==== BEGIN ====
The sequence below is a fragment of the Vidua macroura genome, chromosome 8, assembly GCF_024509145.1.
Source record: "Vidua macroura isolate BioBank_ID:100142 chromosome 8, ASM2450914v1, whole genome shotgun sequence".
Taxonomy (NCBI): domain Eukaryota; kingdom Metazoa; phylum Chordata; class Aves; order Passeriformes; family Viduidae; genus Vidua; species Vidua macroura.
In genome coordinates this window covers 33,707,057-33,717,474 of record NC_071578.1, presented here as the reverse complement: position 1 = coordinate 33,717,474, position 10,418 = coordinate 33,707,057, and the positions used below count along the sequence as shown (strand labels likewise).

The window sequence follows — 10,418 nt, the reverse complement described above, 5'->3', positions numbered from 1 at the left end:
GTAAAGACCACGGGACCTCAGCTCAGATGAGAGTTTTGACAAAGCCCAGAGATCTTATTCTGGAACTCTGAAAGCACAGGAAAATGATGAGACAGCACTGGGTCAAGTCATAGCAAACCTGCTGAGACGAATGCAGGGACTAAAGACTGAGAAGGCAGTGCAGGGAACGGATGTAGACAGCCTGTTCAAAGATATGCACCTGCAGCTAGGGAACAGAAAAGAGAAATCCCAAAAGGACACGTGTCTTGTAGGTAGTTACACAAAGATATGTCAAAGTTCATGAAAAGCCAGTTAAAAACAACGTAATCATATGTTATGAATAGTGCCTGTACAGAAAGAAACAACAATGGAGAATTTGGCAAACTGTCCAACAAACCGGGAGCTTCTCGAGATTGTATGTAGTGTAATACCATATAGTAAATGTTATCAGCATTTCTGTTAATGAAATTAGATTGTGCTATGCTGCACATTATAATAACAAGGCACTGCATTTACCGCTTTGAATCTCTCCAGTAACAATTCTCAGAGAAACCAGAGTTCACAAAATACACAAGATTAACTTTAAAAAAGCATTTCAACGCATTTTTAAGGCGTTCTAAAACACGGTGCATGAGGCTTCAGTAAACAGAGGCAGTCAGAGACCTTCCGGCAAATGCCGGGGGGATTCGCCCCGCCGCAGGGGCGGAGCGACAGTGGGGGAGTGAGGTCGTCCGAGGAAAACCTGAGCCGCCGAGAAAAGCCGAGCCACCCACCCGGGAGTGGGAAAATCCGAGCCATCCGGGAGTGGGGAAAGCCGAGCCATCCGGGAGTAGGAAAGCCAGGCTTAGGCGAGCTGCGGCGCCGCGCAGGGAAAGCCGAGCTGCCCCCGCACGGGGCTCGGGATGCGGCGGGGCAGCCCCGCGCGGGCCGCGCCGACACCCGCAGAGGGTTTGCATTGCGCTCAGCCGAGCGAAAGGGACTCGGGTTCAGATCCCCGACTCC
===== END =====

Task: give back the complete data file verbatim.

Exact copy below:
The sequence below is a fragment of the Vidua macroura genome, chromosome 8, assembly GCF_024509145.1.
Source record: "Vidua macroura isolate BioBank_ID:100142 chromosome 8, ASM2450914v1, whole genome shotgun sequence".
Taxonomy (NCBI): domain Eukaryota; kingdom Metazoa; phylum Chordata; class Aves; order Passeriformes; family Viduidae; genus Vidua; species Vidua macroura.
In genome coordinates this window covers 33,707,057-33,717,474 of record NC_071578.1, presented here as the reverse complement: position 1 = coordinate 33,717,474, position 10,418 = coordinate 33,707,057, and the positions used below count along the sequence as shown (strand labels likewise).

The window sequence follows — 10,418 nt, the reverse complement described above, 5'->3', positions numbered from 1 at the left end:
GTAAAGACCACGGGACCTCAGCTCAGATGAGAGTTTTGACAAAGCCCAGAGATCTTATTCTGGAACTCTGAAAGCACAGGAAAATGATGAGACAGCACTGGGTCAAGTCATAGCAAACCTGCTGAGACGAATGCAGGGACTAAAGACTGAGAAGGCAGTGCAGGGAACGGATGTAGACAGCCTGTTCAAAGATATGCACCTGCAGCTAGGGAACAGAAAAGAGAAATCCCAAAAGGACACGTGTCTTGTAGGTAGTTACACAAAGATATGTCAAAGTTCATGAAAAGCCAGTTAAAAACAACGTAATCATATGTTATGAATAGTGCCTGTACAGAAAGAAACAACAATGGAGAATTTGGCAAACTGTCCAACAAACCGGGAGCTTCTCGAGATTGTATGTAGTGTAATACCATATAGTAAATGTTATCAGCATTTCTGTTAATGAAATTAGATTGTGCTATGCTGCACATTATAATAACAAGGCACTGCATTTACCGCTTTGAATCTCTCCAGTAACAATTCTCAGAGAAACCAGAGTTCACAAAATACACAAGATTAACTTTAAAAAAGCATTTCAACGCATTTTTAAGGCGTTCTAAAACACGGTGCATGAGGCTTCAGTAAACAGAGGCAGTCAGAGACCTTCCGGCAAATGCCGGGGGGATTCGCCCCGCCGCAGGGGCGGAGCGACAGTGGGGGAGTGAGGTCGTCCGAGGAAAACCTGAGCCGCCGAGAAAAGCCGAGCCACCCACCCGGGAGTGGGAAAATCCGAGCCATCCGGGAGTGGGGAAAGCCGAGCCATCCGGGAGTAGGAAAGCCAGGCTTAGGCGAGCTGCGGCGCCGCGCAGGGAAAGCCGAGCTGCCCCCGCACGGGGCTCGGGATGCGGCGGGGCAGCCCCGCGCGGGCCGCGCCGACACCCGCAGAGGGTTTGCATTGCGCTCAGCCGAGCGAAAGGGACTCGGGTTCAGATCCCCGACTCC